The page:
Practice of the Month

Being Awake is a State of Mind

Being Awake is a State of Mind


It’s up to us.

  • Each of us arrives at adulthood carrying with us the deep scripting from our nuclear and extended family (mom, dad, siblings, aunts, uncles, etc.) and from the previous generations of our family of origin.  This scripting creates a “way of being” and a “way of acting/reacting” that is, for the most part, instinctual and automatic.  Our actions and our reactions are driven by forces which, to a great extent, exist below the level of our conscious awareness. Because it is so deeply ingrained, this scripting is extremely powerful and has a major impact on us in every aspect of our daily lives.
  • The “human intelligence system” is comprised of a thinking dimension and a feeling dimension.  Every interaction we have is a composite of what we think and how we feel at the moment.  When we feel threatened even in subtle ways, we instinctively (that is, automatically, with little or no self-awareness) shift into one of the classic defensive modes–fight, flight, freeze or appease–to protect ourselves. The greater the threat, the more likely that our feeling self will overwhelm and even eclipse our thinking self.
  • Learning to be a more balanced “self” is a lifelong process and occurs gradually with an increase in self-awareness and with better self-management skills. The more frequently and astutely we observe the interplay between our thinking and feeling selves—and how they drive our ways of being and acting—the more we can be “at choice” for how we will respond to the unfolding events of the day.  As we become less and less anxious in the face of threats small and large, we become more grounded, more thoughtful, more resilient, and finally, more at peace.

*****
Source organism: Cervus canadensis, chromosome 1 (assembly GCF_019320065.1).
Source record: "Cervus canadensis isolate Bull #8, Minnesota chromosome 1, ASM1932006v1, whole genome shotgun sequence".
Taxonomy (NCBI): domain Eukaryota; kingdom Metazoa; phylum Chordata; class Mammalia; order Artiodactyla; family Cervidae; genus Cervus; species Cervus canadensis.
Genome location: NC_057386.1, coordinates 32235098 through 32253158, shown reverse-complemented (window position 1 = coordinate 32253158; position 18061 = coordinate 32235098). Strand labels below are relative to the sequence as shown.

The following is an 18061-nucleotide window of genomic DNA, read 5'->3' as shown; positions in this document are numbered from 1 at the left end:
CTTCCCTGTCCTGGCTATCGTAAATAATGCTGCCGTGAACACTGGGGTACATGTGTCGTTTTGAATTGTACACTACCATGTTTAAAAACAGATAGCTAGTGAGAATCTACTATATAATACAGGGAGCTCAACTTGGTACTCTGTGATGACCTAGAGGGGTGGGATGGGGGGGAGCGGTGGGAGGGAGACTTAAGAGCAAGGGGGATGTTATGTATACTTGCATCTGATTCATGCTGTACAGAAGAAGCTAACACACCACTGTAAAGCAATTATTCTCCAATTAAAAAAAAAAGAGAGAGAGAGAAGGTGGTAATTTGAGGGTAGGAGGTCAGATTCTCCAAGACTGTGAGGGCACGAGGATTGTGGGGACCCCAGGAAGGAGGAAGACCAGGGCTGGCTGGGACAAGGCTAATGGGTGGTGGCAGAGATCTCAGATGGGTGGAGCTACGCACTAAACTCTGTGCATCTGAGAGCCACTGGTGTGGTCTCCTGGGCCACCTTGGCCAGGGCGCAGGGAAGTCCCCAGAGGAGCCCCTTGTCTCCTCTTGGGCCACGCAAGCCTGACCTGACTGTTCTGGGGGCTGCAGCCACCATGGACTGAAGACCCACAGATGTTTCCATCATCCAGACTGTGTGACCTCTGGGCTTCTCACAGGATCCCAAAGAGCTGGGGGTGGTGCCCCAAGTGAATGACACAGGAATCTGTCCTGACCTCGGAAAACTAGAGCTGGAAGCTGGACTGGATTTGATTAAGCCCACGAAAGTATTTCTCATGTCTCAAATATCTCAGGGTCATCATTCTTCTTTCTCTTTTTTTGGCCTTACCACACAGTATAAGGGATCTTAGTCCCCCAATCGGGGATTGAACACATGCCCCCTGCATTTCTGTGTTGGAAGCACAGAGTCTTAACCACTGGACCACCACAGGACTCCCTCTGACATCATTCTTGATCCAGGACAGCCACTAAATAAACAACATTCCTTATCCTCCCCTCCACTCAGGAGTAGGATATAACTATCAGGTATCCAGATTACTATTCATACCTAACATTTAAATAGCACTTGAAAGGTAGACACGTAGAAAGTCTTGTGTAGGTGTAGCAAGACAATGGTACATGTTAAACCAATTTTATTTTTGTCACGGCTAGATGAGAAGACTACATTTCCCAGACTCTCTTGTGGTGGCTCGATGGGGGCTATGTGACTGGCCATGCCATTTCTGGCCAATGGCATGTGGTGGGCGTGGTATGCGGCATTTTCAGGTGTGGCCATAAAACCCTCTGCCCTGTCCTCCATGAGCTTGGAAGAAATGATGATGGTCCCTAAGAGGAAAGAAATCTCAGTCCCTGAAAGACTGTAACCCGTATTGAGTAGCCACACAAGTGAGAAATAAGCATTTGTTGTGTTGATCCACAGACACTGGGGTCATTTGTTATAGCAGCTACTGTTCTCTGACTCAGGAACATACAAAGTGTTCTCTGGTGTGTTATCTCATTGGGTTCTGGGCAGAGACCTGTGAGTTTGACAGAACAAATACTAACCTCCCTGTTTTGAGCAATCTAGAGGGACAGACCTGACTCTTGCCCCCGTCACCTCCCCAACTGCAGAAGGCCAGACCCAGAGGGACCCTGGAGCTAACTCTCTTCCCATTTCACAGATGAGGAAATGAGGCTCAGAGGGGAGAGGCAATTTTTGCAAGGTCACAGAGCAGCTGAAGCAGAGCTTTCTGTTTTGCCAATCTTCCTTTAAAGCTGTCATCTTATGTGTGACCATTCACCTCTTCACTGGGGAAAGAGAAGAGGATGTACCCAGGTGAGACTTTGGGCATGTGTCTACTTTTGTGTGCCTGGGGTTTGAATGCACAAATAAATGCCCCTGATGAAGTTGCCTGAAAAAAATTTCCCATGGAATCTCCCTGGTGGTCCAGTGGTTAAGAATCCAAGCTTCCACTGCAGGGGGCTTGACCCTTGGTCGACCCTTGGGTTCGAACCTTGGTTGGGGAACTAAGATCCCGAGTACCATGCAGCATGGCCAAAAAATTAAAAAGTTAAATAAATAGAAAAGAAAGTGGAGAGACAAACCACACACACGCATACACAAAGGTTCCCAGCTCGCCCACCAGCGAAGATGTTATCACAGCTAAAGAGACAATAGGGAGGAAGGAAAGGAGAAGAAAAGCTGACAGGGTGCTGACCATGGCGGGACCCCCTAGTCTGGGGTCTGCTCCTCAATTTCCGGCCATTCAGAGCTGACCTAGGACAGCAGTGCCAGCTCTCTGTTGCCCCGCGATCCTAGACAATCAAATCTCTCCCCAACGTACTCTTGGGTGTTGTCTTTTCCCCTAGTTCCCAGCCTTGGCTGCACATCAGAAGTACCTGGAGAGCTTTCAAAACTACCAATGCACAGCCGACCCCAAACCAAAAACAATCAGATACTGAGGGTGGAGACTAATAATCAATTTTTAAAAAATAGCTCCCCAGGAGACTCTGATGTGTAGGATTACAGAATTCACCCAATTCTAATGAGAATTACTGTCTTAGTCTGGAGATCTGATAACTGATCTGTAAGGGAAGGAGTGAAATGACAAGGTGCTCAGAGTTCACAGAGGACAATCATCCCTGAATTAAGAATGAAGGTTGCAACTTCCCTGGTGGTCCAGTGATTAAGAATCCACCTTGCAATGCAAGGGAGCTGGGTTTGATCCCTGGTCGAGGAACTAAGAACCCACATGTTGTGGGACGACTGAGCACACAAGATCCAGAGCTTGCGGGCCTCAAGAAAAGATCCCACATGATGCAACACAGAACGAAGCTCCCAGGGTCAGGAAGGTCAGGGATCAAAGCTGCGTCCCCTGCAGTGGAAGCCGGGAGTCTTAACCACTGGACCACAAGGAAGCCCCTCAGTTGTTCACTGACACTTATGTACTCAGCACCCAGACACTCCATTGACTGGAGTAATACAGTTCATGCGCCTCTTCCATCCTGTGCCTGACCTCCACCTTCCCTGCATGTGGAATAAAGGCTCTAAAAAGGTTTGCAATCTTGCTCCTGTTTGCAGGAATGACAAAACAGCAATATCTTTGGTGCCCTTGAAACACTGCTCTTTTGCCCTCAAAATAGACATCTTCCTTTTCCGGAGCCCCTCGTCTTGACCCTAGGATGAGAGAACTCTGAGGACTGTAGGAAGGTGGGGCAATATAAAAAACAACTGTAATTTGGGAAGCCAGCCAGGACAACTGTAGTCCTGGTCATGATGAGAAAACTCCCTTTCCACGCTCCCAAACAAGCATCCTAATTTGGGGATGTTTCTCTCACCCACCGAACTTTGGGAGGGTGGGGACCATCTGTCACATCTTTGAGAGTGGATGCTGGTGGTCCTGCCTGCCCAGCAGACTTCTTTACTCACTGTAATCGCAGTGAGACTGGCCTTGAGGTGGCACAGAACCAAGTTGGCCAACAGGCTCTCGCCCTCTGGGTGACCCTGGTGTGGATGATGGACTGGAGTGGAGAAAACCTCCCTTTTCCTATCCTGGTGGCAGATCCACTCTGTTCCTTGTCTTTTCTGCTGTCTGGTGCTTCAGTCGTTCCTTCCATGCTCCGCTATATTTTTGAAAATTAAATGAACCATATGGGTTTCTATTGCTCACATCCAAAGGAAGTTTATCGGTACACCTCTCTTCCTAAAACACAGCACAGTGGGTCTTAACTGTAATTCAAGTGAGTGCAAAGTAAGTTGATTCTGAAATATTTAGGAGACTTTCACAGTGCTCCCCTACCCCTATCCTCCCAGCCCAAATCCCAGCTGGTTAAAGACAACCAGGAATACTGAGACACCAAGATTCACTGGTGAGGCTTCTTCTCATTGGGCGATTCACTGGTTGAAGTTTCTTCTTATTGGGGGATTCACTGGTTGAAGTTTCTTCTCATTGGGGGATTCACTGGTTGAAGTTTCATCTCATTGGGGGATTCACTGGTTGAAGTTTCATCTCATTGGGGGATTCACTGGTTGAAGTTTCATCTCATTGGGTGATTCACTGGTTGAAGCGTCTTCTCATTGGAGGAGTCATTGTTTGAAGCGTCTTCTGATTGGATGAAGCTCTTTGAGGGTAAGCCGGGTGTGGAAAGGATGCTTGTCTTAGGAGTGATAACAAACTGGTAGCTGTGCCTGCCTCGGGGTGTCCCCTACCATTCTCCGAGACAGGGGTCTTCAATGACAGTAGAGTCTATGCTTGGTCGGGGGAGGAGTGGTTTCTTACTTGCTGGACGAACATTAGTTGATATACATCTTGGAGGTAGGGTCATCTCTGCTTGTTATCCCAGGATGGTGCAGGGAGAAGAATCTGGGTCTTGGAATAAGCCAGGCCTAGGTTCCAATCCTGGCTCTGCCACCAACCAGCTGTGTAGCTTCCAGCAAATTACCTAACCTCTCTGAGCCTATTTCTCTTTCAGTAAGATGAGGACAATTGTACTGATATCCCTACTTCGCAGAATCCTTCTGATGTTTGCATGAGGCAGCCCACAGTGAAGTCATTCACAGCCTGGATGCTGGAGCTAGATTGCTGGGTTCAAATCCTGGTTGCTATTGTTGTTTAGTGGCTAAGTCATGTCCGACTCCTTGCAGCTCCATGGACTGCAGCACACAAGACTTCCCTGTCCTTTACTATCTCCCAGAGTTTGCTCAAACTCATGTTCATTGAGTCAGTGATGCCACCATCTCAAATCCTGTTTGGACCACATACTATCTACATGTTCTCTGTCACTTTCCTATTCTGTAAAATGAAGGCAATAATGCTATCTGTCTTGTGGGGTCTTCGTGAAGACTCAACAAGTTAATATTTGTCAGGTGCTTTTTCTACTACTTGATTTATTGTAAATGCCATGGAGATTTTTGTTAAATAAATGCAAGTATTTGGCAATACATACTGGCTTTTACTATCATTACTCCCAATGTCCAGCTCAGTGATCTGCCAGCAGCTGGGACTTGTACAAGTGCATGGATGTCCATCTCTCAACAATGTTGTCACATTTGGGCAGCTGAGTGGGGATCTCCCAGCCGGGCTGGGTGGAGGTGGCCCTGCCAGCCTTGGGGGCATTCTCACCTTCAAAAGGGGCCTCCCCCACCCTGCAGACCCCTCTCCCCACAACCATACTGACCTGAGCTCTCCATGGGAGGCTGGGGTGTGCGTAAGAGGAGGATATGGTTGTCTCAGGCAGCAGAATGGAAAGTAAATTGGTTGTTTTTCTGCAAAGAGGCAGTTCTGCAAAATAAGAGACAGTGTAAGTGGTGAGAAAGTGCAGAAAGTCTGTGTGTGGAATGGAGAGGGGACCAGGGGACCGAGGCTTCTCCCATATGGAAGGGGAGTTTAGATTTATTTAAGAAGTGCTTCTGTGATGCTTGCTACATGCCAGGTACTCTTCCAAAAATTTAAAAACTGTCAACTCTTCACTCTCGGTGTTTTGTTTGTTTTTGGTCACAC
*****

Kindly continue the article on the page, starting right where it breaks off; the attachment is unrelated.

Becoming more of a “self” (aka “Awake”).  A few ideas.

  • Spend as much time as possible being present to the unfolding moments of your life. Watch your own mental processes.  Minimize time spent on past regrets and future concerns, thereby devoting more and more of your thinking and feeling to the present moment.  Relax. Focus.
  • Peace of mind is not achieved by working to avoid conflict in life, but rather by learning to deal with life’s conflicts and blessings with equanimity. Developing peace of mind starts with fully engaging the situations we face daily, making the best of those situations, and then accepting and being present to our current reality.
  • Realize that each day is a miraculous gift.  Whatever happens, the moments of each and every day will only come once in your life.  Learn to meet those moments with a welcoming invitation and recognize each of them as the precious gift of life itself. Embrace the days of your life without longing for something else to be true.  What happens today is today’s truth.  Accept it, learn from it, grow from it.  Move forward.

Try It:

Where to begin? A few practices.

  • Practice the discipline of engaging in each day with:
    • Objective Judgement – Now in this very moment
    • Unselfish Action – Now in this very moment
    • Willful Acceptance – Now in this very moment – acceptance of everything out of your control. 1
  • Throughout the day consider:
    • What part am I playing in this situation? Then:
    • What is the responsible thing for me to do in this situation?

Three guidelines from Meditations – Marcus Aurelius